India: Reserve Bank of India delivers a surprise rate cut in February
February 7, 2019
Taking market analysts by surprise, the Reserve Bank of India’s (RBI) Monetary Policy Committee (MPC) cut all monetary policy rates by 0.25 percentage points at its 7 February meeting. The repo rate was therefore decreased to 6.25%, the marginal standing facility to 6.50% and the reverse repurchase rate to 6.00%. The MPC also officially changed its monetary policy stance from December’s “calibrated tightening”, which was supposed to rule out a rate cut, to “neutral”. This meeting was the first presided over by Governor Shaktikanta Das, who took up office on 10 December after his predecessor, Urjit Patel, resigned following pressure from the government to ease monetary policy.
The MPC’s decision was motivated by signs of a slowdown in global economic activity. This also largely explains why the RBI tweaked down its GDP growth forecast for FY 2019 (which ends in April) to 7.2% from 7.4%, and its FY 2020 forecast to 7.4% from 7.5%. Despite this, the domestic economy remains on a solid footing, with survey data showing private-sector economic activity in the October–December period growing at the fastest pace since current records began in 2015. Moreover, the RBI lowered its Q4 FY 2019 inflation forecast to 2.8% from its previous range of 2.7%–3.2%, as well as its H1 FY 2020 inflation forecast range to 3.2%–3.4% from 3.8%–4.2%. All in all, by cutting interest rates, Governor Das gave President Modi a rate-cut gift given that general elections in May are fast approaching.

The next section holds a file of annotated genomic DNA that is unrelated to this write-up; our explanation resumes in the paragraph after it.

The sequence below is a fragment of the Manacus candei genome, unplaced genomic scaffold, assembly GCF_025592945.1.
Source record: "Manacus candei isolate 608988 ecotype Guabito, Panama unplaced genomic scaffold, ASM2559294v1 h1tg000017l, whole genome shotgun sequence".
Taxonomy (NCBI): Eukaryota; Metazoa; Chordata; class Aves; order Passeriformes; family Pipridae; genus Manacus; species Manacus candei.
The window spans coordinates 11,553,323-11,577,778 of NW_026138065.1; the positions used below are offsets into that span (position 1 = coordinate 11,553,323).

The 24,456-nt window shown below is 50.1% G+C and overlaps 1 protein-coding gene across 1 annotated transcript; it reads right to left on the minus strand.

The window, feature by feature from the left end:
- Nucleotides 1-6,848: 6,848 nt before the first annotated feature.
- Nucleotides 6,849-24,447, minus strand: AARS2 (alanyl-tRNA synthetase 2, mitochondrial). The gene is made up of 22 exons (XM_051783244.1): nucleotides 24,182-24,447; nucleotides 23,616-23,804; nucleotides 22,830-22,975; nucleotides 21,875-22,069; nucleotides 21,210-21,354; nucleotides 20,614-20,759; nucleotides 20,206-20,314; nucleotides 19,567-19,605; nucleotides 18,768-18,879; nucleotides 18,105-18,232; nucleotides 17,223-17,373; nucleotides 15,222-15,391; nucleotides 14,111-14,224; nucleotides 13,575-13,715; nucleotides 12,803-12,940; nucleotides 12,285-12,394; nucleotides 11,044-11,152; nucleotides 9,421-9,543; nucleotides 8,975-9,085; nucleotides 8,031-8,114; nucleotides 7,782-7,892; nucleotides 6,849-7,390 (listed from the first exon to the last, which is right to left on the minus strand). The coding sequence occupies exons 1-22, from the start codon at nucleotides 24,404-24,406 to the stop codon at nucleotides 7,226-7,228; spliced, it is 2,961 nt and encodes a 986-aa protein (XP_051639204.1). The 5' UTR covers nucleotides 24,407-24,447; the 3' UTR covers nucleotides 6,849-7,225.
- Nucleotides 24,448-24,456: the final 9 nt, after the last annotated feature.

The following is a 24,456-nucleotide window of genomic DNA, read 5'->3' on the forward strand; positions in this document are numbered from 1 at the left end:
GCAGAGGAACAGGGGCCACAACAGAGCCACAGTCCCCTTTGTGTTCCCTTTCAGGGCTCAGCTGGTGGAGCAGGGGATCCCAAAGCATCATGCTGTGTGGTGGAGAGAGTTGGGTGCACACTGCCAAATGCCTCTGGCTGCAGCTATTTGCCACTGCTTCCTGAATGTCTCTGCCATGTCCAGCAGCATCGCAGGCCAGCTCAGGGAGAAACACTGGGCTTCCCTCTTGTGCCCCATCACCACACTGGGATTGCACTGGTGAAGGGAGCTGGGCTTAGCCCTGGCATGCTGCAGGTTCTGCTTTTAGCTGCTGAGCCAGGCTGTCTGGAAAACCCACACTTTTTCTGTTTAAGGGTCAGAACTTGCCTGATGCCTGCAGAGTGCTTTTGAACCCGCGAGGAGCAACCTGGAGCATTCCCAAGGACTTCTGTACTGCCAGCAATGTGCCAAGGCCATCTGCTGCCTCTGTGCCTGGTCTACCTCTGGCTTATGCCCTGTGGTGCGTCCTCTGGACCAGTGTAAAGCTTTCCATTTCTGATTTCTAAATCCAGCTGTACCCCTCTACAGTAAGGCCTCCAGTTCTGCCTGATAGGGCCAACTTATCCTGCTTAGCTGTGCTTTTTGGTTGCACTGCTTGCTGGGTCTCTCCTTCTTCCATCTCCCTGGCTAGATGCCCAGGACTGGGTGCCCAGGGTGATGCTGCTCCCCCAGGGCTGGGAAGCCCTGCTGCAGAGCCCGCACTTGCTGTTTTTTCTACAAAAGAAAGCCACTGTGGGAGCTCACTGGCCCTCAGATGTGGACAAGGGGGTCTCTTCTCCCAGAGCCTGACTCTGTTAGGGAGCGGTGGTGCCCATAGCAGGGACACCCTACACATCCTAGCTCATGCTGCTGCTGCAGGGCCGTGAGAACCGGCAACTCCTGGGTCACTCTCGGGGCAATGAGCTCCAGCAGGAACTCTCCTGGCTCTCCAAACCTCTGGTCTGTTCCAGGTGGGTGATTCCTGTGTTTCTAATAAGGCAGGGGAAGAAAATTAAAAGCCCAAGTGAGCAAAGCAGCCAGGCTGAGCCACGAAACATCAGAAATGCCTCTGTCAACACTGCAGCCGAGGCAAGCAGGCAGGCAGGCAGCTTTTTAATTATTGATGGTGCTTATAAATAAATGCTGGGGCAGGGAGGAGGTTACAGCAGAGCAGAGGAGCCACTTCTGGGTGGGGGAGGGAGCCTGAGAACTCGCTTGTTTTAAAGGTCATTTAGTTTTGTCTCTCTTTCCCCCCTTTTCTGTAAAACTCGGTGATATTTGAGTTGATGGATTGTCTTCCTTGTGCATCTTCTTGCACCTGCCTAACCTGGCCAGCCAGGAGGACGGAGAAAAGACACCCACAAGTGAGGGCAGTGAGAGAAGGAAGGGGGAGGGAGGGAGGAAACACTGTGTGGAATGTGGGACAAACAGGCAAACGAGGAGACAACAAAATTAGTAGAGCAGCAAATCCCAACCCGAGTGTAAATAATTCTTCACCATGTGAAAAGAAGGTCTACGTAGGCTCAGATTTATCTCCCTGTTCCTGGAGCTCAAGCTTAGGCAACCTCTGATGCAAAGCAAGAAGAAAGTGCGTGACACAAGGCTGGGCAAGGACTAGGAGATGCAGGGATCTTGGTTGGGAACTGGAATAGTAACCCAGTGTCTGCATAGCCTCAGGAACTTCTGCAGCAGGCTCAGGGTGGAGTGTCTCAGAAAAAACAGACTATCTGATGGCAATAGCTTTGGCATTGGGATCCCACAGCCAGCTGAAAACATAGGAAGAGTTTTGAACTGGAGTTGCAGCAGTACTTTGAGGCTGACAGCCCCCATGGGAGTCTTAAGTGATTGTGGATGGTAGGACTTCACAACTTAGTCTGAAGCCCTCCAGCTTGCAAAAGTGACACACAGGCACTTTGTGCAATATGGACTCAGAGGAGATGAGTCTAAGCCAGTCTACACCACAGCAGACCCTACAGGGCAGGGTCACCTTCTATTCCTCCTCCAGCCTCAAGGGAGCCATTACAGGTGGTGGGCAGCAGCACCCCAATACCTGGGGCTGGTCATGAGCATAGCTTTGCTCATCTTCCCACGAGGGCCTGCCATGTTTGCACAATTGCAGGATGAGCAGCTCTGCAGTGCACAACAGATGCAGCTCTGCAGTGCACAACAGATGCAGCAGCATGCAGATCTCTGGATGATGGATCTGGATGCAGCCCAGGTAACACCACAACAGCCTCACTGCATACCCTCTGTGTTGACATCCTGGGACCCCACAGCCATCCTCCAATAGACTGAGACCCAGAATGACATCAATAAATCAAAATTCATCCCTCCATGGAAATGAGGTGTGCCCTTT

The MPC did not give concrete indications regarding its next monetary policy moves. However, the fact that it changed its policy stance to “neutral” means it is now clearly willing to respond in an unconstrained manner to incoming macroeconomic data and forecasts. The governor reaffirmed this by stating that “the shift in the stance of monetary policy from calibrated tightening to neutral provides flexibility and the room to address challenges to sustained growth […] over the coming months, as long as the inflation outlook remains benign”. The next monetary policy meeting is scheduled for 2–4 April.
Author: Edward Gardner, Economist